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Britain denies Julian Assange’s request for diplomatic status

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"7/10 "Pride, Ball wrote, is “the..."


"Former British Ambassador to Uzbekis..."

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Britain’s Foreign Office has rejected a request (Guardian) from the Ecuadorian government to grant diplomatic status to Julian Assange, a possible attempt to break the stalemate over the WikiLeaks founder who has been living in the nation’s London embassy for more than five years. 

“Ecuador knows that the way to resolve this issue is for Julian Assange to leave the embassy to face justice,” the Foreign Office said on Wednesday.

Assange has remained within the embassy for fear that he will be extradited to the U.S. for prosecution over WikiLeaks if he leaves. Originally he sought refuge against extradition to Sweden, where he was wanted on sexual assault charges. But as Sweden has an extradition agreement with the U.S., he feared he would be sent there ultimately.


James Ball, a journalist who had worked at WikiLeaks in 2010 and 2011, wrote a critical op-ed in the Guardian  on why Assange has not yet left the embassy.

Pride, Ball wrote, is “the only barrier” to him leaving.

“The problem for both sides is that neither wants to lose face: Assange wants to be a symbol of resistance against an overreaching U.S. state, and does not want to admit his asylum was about his personal actions and not those of WikiLeaks. Ecuador does not want to suggest it made a mistake in granting Assange asylum,” Ball wrote.

WikiTribune is currently trying to arrange an interview with Assange. What do you think we should ask him? Please discuss in TALK or add information using EDIT. 

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Linh is a staff journalist at WikiTribune with a background in the humanities. She covers the Middle East, Asia, conflict and technology. Though based in London, she has freelanced across Asia, the UK and U.S.

History for stories "Britain denies Julian Assange’s request for diplomatic status"

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11 January 2018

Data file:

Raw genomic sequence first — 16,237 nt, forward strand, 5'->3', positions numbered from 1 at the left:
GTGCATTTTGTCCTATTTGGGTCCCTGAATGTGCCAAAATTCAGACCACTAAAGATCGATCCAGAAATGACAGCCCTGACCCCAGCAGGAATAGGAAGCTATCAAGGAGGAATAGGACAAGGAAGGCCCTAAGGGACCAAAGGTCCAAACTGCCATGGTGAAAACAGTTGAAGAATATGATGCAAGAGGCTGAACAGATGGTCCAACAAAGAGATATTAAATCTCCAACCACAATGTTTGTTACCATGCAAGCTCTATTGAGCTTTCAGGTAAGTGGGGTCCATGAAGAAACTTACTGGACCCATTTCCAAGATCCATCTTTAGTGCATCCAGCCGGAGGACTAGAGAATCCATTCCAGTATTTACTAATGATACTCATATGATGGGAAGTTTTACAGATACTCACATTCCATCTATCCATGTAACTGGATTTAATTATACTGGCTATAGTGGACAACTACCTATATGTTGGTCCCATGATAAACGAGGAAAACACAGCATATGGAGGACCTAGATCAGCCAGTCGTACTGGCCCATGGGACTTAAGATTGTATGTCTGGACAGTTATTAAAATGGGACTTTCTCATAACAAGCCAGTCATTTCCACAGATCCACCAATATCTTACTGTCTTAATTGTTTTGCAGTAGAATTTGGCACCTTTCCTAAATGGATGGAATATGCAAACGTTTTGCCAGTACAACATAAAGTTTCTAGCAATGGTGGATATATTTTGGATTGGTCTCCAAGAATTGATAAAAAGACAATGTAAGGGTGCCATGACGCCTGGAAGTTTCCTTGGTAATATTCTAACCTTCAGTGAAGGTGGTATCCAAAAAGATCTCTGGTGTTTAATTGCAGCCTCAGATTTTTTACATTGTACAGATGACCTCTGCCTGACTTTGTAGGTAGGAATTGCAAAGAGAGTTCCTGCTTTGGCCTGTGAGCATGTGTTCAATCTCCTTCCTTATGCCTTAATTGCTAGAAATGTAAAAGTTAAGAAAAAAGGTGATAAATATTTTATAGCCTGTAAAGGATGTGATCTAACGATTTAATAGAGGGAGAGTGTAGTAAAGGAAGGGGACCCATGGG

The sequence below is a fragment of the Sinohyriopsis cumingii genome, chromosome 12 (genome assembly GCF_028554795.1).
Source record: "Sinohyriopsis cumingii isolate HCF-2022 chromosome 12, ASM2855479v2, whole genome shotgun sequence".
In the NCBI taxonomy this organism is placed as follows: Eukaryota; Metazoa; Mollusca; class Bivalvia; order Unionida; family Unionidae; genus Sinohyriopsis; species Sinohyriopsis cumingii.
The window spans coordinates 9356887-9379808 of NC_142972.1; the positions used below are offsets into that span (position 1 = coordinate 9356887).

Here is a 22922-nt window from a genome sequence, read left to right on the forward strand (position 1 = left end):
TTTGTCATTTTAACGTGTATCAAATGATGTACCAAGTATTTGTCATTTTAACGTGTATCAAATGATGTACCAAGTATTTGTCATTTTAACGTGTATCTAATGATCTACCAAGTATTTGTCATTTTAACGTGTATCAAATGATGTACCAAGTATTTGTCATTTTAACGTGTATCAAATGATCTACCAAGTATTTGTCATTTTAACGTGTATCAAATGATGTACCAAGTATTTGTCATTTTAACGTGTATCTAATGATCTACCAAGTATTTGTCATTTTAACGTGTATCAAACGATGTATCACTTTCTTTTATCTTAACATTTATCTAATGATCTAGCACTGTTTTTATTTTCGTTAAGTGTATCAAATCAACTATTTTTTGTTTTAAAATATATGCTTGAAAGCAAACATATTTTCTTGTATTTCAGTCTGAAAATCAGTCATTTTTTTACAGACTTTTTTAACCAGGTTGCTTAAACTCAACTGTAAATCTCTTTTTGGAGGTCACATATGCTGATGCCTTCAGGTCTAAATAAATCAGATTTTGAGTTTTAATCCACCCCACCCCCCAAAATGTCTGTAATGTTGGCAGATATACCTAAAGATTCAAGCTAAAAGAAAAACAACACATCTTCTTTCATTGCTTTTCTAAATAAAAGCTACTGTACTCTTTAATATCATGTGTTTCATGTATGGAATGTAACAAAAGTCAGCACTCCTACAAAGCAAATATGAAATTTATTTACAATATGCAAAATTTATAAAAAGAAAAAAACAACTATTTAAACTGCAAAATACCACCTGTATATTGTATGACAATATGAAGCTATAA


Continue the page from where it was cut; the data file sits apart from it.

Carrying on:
12:51:49, 11 Jan 2018 . .‎ Angela Long (Updated → )
12:46:03, 11 Jan 2018 . .‎ Angela Long (Updated → important to explain Swedish angle)
12:44:49, 11 Jan 2018 . .‎ Angela Long (Updated → no Justice at Foreign Office)
12:21:20, 11 Jan 2018 . .‎ Ed Upright (Updated → editing)
11:22:09, 11 Jan 2018 . .‎ Linh Nguyen (Updated → update)

Talk for Story "Britain denies Julian Assange’s request for diplomatic status"

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  1. Flagged as bias


    “Pride, Ball wrote, is “the only barrier” to him leaving.”

    That seems dumb, since Assange in rightly so afraid of needing to serve a severe prison sentence for helping whistle-blowers expose their secrets if he gets extradited to the US.

    It seems “the Pride” argument is simply wrong using simple argumentation, which is something I think journalist that wrote this should explore, to show the other side of why Assange is staying in the embassy.

    If I’m thinking in the wrong way, please explain to me where I got this wrong, would like to know and improve. Thanks

  2. Rewrite

    Former British Ambassador to Uzbekistan, Craig Murray has weighed in on Britain’s response to Ecuador’s bid to give Julian Assange diplomatic status.

    He refers to article 39 of the Vienna Convention on Diplomatic Relations which both Britain and Ecuador are both parties of.

    1.Every person entitled to privileges and immunities shall enjoy them from the moment he enters the territory of the receiving State on proceeding to take up his post or, if already in its territory, from the moment when his appointment is notified to the Ministry for Foreign Affairs or such other ministry
    as may be agreed.


    The former Ambassador does have a personal bias in the matter as he claims to be the go between for Wikileaks and the person or people who “leaked” the information from the DNC emails:

    There has been little in the news outside of the former ambassador’s claims as to the actual law behind Ecuador’s decision to give Assange diplomatic status.

    It would seem that a further review of the actual laws regarding this decision would be warranted as well as getting a legal opinion from the UK, Ecuador, and those overseeing the Vienna Convention on diplomatic Relations.

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